Advice for laboratories and organizations contemplating using cloud computing, including how to select a suitable cloud supplier
for a regulated GxP laboratory — in other words, how to separate the clouds from the clods.
The introductory sentence from A Tale of Two Cities, written in the 19th century, summarizes, from a regulatory compliance perspective, the pros and cons of cloud computing in
the 21st century (1):
"It was the best of times, it was the worst of times, it was the age of wisdom, it was the age of foolishness, it was the
epoch of belief, it was the epoch of incredulity, it was the season of light, it was the season of darkness, it was the spring
of hope, it was the winter of despair."
Cloud computing is defined as a model for enabling ubiquitous, convenient, on-demand network access to a shared pool of configurable computing
resources (for example, networks, servers, storage, applications, and services) that can be rapidly provisioned and released
with minimal management effort or service provider interaction (2). The definition for the noun clod is as follows: a lump of earth or clay; a stupid person (often used as a general term of abuse) (3). There are many service
providers and hosting companies available that have good quality facilities and provide high service availability, but few
are suitable for a regulated GxP environment. Many service providers that are certified for various standards think they can
provide a service for a regulated pharmaceutical company, but few can deliver.
Therefore, the purpose of this column is to provide advice to laboratories and organizations contemplating using the cloud
and to provide advice on how to select a suitable cloud supplier for a regulated GxP laboratory — in other words, how to separate
the clouds from the clods.
In an earlier column installment (4), McDowall discussed the principles of cloud computing. Samson has published his views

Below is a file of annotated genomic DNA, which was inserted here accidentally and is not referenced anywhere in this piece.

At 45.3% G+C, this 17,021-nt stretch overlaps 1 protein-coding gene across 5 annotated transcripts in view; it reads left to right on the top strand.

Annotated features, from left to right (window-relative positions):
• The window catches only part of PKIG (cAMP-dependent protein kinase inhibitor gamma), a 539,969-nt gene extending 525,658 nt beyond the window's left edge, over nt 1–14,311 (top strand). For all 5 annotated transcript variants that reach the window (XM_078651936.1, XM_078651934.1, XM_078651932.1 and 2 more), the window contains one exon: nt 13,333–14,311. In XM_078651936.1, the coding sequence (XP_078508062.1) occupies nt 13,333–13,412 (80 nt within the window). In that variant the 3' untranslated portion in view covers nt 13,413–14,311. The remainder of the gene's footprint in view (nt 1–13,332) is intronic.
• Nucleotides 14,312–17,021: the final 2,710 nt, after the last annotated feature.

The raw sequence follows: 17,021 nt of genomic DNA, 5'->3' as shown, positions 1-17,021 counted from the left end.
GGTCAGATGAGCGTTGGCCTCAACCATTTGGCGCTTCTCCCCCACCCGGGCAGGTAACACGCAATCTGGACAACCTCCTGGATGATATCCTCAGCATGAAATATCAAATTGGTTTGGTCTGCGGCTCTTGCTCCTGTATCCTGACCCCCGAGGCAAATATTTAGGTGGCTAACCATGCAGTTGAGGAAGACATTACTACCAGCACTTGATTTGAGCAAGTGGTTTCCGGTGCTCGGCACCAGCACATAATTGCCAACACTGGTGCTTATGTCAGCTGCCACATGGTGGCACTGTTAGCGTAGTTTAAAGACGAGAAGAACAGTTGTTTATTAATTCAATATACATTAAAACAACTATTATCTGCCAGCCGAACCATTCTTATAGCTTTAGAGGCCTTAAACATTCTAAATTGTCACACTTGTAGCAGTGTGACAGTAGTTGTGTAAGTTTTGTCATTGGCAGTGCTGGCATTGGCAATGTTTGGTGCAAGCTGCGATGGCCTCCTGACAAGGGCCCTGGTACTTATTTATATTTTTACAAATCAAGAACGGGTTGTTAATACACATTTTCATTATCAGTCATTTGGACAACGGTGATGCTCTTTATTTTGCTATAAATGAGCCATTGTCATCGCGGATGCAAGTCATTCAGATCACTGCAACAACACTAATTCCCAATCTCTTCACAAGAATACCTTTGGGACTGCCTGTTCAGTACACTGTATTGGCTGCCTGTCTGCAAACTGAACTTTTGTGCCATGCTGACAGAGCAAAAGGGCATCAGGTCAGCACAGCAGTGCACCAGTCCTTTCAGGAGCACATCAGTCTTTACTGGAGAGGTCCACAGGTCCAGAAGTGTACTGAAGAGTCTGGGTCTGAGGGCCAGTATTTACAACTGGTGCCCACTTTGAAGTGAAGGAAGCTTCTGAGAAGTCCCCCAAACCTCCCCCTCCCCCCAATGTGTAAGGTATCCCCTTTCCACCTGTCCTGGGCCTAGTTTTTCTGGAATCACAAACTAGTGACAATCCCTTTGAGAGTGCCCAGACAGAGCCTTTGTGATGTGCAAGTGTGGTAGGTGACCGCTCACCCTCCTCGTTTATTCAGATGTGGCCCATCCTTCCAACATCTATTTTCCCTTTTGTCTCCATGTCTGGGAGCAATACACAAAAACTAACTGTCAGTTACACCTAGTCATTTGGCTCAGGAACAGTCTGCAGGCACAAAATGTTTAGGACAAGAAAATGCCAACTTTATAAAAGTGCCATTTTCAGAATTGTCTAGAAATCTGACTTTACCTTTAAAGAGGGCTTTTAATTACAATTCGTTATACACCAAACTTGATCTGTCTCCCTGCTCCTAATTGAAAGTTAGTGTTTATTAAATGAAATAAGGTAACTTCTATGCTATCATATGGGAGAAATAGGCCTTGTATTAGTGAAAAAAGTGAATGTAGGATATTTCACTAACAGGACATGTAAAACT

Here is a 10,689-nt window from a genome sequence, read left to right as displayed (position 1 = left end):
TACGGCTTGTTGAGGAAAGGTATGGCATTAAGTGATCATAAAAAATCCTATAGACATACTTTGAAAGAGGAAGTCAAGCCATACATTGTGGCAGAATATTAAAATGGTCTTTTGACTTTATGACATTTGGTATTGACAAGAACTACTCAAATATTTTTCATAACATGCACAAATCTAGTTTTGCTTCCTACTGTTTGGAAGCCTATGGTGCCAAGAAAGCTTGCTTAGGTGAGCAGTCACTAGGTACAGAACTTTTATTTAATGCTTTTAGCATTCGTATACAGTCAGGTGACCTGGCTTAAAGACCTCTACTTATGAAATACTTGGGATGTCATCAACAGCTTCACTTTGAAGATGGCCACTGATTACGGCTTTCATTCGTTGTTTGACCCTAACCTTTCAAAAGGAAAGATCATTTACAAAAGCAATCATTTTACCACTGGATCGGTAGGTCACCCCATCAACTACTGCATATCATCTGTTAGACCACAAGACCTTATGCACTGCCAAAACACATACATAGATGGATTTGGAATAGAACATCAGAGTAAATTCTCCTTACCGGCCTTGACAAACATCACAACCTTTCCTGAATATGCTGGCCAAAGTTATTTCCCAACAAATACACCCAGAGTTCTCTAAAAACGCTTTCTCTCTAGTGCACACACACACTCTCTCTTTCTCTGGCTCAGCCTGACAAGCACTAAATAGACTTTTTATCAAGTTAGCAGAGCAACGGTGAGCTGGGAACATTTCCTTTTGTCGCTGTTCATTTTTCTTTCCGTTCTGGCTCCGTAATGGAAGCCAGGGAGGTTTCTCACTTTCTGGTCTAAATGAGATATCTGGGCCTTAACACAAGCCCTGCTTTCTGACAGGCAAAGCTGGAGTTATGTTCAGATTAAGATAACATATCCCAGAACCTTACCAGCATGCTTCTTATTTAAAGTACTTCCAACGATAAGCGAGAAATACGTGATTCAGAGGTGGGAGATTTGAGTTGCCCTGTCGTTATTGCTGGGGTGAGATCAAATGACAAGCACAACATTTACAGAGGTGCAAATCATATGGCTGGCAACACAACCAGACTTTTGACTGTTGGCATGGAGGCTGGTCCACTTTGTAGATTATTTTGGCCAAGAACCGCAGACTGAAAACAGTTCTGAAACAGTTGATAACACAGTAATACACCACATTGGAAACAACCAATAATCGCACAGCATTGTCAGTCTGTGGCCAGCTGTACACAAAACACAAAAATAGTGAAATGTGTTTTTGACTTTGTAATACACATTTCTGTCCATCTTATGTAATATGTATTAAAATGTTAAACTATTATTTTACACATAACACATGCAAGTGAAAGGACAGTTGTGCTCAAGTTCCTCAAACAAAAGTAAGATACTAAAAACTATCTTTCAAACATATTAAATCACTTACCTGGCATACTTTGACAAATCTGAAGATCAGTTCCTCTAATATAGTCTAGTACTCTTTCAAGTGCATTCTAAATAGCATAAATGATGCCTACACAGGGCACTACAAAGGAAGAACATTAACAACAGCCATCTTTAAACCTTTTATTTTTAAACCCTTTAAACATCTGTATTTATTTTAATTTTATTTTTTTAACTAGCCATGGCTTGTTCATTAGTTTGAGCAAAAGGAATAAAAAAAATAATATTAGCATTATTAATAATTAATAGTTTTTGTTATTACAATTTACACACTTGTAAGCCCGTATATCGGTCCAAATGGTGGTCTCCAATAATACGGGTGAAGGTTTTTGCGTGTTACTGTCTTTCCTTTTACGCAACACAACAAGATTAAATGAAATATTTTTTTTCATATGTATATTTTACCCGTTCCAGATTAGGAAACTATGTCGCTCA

on cloud computing in two recent articles (5,6), in which he looked at cloud computing in regulated GxP environments, beginning
with the basic elements of the types of service models that can be used: infrastructure as a service (IaaS), platform as a
service (PaaS), and software as a service (SaaS). He then went on to discuss the management aspects of the cloud, regulatory
and legal impacts, and approaches to IT infrastructure compliance.
In a recent article, Stokes discussed the following topics regarding cloud computing (7): differences of the cloud compared
with traditional in-house IT services, the models of cloud computing, what cloud computing is not, developing a cloud strategy
with monitoring, and management of the service providers. One aspect of cloud computing that is an essential part of this
strategy is how to get your data back from the cloud if your organization changes its cloud supplier or brings the application
back in house (7).
All three authors agree that there are three basic requirements for IT infrastructure operating in a regulated GxP environment
that can be located within an organization, outsourced to a third party, or in the cloud (4–7):
- IT infrastructure — physical, virtual, and software elements — must be specified and qualified to show that it works as intended
and must be kept under change control throughout the operational life. This is to comply with the specific requirements of
the European Union Good Manufacturing Practices (EU GMP) Annex 11 that IT infrastructure be qualified (8) and the expectation of the pharmaceutical industry as explained in the Good Automated Manufacturing Practice (GAMP) Good Practice Guide on IT Control and Compliance (9), of which both the authors of this column were contributors.
- Written procedures must be in place and, when executed, records must show that the activities actually occurred. Records generated
in this and the item above must comply with GxP regulations; for example, they must be documented contemporaneously with the
activity and allow someone to identify the individual who performed the work and so on.
- Staff operating the infrastructure must be trained in the principles of GxP compliance, especially in change control. This
is very important when the apparent business you are contracting with only has a few employees and subcontracts large parts
of the work to third parties. This is an area that is fraught with problems for the unaware. In a previous column installment,
McDowall looked at quality agreements for the laboratory (10) and the same principles apply to an agreement with a cloud supplier.
This comes under the requirements of EU GMP Chapter 7 on outsourcing (11).